Net asset value per ordinary share – (pence) 146.76  129.48 
 --------   -------- 
Ordinary share price – (pence) 149.00  129.00 
 --------   -------- 

*       The Company’s share price is quoted in sterling and the above represents the US dollar equivalent based on an exchange rate of $1.3417 to £1 as at 30 September 2017 (30 September 2016: $1.2990 to £1).

8. CALLED UP SHARE CAPITAL

Number of 
ordinary 
shares in 
issue 

Nominal 
value 
US$’000 
Allotted, called up and fully paid share capital comprised:
Ordinary shares of 1 cent each:
 --------   -------- 
At 30 September 2016 164,333,108  1,643 
 --------   -------- 
Shares issued 13,535,000  135 
 --------   -------- 
At 30 September 2017 177,868,108  1,778 
 ========   ======== 

The Company also has in issue 50,000 management shares which carry the right to a fixed cumulative preferred dividend. Additional information is given in note 14 to the Financial Statements.

During the year ended 30 September 2017 the Company issued 13,535,000 (2016: nil) shares for a total gross consideration of US$25,102,000 (2016: nil).

A further 2,898,000 shares have been issued since the year end and up to and including the date of this report.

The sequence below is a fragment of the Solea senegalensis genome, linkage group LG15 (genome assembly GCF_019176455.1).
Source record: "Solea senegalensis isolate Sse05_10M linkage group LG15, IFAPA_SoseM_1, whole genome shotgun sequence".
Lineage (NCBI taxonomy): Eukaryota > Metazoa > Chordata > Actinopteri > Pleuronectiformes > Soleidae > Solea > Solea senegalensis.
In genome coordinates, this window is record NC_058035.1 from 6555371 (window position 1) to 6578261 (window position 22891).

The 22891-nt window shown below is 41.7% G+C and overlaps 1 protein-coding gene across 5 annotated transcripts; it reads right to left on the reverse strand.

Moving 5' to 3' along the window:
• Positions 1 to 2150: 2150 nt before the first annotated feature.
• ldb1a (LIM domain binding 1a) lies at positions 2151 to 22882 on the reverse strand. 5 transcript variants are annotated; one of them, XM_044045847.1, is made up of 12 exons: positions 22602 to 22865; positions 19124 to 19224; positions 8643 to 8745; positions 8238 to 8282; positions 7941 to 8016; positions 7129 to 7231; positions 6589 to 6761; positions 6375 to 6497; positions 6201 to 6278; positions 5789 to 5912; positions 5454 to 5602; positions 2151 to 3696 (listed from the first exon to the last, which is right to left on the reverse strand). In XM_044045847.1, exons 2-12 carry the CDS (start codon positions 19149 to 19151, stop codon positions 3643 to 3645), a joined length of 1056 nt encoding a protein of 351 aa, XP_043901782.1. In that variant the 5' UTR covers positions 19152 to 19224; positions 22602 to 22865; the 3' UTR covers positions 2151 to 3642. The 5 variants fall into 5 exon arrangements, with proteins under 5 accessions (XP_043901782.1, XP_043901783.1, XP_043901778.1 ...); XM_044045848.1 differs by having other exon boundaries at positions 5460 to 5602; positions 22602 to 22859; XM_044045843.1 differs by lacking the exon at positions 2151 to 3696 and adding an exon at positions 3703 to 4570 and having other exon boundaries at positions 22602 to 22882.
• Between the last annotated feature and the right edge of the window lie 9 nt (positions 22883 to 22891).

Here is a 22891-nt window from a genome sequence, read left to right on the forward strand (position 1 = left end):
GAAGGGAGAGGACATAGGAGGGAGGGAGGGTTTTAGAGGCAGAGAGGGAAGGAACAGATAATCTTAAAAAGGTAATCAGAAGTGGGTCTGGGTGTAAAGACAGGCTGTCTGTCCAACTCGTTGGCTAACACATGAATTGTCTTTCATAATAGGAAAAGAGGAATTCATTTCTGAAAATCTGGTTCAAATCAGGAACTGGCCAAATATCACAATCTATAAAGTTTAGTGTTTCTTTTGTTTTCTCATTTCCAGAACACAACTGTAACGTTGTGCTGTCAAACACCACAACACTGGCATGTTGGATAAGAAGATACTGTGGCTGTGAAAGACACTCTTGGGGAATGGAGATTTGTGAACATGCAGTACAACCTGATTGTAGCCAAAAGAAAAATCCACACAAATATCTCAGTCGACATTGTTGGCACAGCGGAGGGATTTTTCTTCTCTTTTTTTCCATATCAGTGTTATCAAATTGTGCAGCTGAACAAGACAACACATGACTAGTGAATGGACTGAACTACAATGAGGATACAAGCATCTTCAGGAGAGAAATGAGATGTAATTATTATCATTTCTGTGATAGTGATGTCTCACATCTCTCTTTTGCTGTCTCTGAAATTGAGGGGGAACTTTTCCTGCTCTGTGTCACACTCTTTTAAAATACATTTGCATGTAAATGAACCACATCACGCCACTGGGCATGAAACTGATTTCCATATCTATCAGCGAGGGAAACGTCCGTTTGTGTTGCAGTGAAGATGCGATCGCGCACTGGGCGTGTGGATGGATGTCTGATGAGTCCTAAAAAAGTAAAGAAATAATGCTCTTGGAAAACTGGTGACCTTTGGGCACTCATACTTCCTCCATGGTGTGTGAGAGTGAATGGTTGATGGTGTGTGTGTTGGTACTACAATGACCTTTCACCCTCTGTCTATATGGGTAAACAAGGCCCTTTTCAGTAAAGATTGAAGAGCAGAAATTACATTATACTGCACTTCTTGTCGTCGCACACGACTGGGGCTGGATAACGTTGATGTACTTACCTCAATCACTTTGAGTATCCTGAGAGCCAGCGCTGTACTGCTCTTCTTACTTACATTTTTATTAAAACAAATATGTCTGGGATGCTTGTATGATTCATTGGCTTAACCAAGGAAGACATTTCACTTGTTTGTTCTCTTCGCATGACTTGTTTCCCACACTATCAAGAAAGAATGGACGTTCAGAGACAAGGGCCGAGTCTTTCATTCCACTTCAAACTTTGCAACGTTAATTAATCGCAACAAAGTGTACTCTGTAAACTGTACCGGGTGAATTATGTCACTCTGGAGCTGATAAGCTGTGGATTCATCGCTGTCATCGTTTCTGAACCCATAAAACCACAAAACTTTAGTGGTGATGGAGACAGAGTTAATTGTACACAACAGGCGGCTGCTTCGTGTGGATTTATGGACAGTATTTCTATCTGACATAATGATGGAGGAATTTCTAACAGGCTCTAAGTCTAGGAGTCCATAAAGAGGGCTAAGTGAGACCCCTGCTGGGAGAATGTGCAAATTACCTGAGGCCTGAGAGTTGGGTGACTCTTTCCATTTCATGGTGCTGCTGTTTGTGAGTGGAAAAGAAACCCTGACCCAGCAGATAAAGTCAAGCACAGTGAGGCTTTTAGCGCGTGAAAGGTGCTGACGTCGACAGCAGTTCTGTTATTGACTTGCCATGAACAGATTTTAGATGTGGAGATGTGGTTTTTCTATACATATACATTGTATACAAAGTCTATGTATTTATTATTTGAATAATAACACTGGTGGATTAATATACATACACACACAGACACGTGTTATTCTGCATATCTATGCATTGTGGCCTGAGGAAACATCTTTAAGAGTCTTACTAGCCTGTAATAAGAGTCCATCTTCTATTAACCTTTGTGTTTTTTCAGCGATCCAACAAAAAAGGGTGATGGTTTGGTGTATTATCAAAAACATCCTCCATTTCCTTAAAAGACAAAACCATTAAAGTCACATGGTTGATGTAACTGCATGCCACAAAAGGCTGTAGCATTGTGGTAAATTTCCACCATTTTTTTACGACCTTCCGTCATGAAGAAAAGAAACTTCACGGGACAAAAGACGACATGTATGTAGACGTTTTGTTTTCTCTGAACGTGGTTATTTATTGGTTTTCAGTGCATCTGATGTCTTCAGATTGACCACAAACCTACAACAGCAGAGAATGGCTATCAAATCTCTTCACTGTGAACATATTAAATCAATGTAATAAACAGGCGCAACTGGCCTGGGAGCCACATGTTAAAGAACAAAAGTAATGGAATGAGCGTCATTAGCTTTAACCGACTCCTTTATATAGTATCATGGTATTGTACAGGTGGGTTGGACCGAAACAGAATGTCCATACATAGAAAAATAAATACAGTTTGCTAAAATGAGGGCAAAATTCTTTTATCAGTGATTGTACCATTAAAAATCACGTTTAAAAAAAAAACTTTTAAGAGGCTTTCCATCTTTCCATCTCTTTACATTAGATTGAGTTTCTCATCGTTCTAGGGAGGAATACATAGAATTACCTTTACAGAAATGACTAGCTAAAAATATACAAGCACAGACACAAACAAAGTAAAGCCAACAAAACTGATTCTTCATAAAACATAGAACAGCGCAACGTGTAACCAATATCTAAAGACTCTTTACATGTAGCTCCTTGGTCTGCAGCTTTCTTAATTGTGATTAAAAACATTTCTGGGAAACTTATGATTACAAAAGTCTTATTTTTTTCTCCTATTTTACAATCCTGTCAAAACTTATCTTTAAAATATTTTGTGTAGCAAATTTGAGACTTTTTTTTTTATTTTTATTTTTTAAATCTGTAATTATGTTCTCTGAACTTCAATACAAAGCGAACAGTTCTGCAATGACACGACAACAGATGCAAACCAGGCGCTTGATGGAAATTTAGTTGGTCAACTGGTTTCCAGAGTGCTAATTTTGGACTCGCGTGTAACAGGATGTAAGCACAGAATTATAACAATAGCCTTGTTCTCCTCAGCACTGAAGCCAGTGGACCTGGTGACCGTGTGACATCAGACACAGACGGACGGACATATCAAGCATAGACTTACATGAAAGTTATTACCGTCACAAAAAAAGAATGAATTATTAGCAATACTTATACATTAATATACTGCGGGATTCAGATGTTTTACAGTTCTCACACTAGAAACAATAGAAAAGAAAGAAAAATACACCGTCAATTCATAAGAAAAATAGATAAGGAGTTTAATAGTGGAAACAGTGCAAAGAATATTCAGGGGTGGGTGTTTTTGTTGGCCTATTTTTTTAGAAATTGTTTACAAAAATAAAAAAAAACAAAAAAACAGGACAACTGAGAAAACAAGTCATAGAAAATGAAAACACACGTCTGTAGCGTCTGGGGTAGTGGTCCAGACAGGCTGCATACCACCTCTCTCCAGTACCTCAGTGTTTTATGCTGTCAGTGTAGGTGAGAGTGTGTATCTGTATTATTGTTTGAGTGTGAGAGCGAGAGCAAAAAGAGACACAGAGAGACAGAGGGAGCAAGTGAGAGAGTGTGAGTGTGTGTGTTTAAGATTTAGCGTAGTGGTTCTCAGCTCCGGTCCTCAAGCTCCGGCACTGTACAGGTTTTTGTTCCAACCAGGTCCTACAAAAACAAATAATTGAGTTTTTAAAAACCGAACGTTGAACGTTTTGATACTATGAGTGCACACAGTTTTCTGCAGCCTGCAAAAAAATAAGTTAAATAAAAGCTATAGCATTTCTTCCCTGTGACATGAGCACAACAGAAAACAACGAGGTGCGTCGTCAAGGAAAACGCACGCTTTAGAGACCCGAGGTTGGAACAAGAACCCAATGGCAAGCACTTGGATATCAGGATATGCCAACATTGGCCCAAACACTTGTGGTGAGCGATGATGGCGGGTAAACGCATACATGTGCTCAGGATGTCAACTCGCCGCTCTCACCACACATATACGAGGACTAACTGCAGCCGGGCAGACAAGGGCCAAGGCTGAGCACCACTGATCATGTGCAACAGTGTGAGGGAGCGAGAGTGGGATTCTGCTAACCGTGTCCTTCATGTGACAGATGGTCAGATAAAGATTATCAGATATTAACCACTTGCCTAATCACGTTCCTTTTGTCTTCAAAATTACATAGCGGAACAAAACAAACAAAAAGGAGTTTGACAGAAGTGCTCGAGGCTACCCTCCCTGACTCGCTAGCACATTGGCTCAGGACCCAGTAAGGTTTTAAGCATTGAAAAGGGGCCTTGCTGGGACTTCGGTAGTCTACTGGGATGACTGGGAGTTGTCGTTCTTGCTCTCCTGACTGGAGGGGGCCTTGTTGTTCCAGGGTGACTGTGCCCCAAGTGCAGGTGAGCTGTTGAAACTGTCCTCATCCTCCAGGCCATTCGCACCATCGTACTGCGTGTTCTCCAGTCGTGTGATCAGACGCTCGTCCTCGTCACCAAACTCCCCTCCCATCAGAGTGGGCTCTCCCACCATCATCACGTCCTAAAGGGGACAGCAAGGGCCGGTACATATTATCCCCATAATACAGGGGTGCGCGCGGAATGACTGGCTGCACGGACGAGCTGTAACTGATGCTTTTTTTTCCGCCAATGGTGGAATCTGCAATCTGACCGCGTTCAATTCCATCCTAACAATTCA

9. RESERVES




Share 
premium 
account 
US$’000 



Capital 
redemption 
reserve 
US$’000 




Special 
reserve 
US$’000 

Capital 
reserve 
arising on 
investments 
sold 
US$’000 
Capital 
reserve 
arising on 
revaluation 
of 
investments 
US$’000 




Revenue 
reserve 
US$’000 
At 30 September 2016  21,456   5,798   230,794   14,884  (6,080)  7,902 
Movement during the year:
Total Comprehensive Income:
Net profit for the year  –   –   –   22,061   25,036  – 
Transactions with owners:
Share issues 24,967   –  –   –   –   – 
Share issue costs (148)  –  –   –   –  – 
C share issue costs –  –  (18) –  –  – 
Revenue return for the year  –   –  –   –   –   13,107 
Dividends paid  –   –  –   –   –  (11,290)
 --------   --------   --------   --------   --------   -------- 
At 30 September 2017  46,275   5,798   230,776   36,945  18,956   9,719 
 ========   ========   ========   ========   ========   ======== 

The share premium account and capital redemption reserve are not distributable profits under the Companies Act 2006. The special reserve may be used as distributable profits for all purposes and, in particular, for the repurchase by the Company of its ordinary shares and for payment as dividends. In accordance with the Company’s status as an investment company under the previous provisions of section 1158 of the Corporation Tax Act 2010, net capital returns may not be distributed by way of dividend.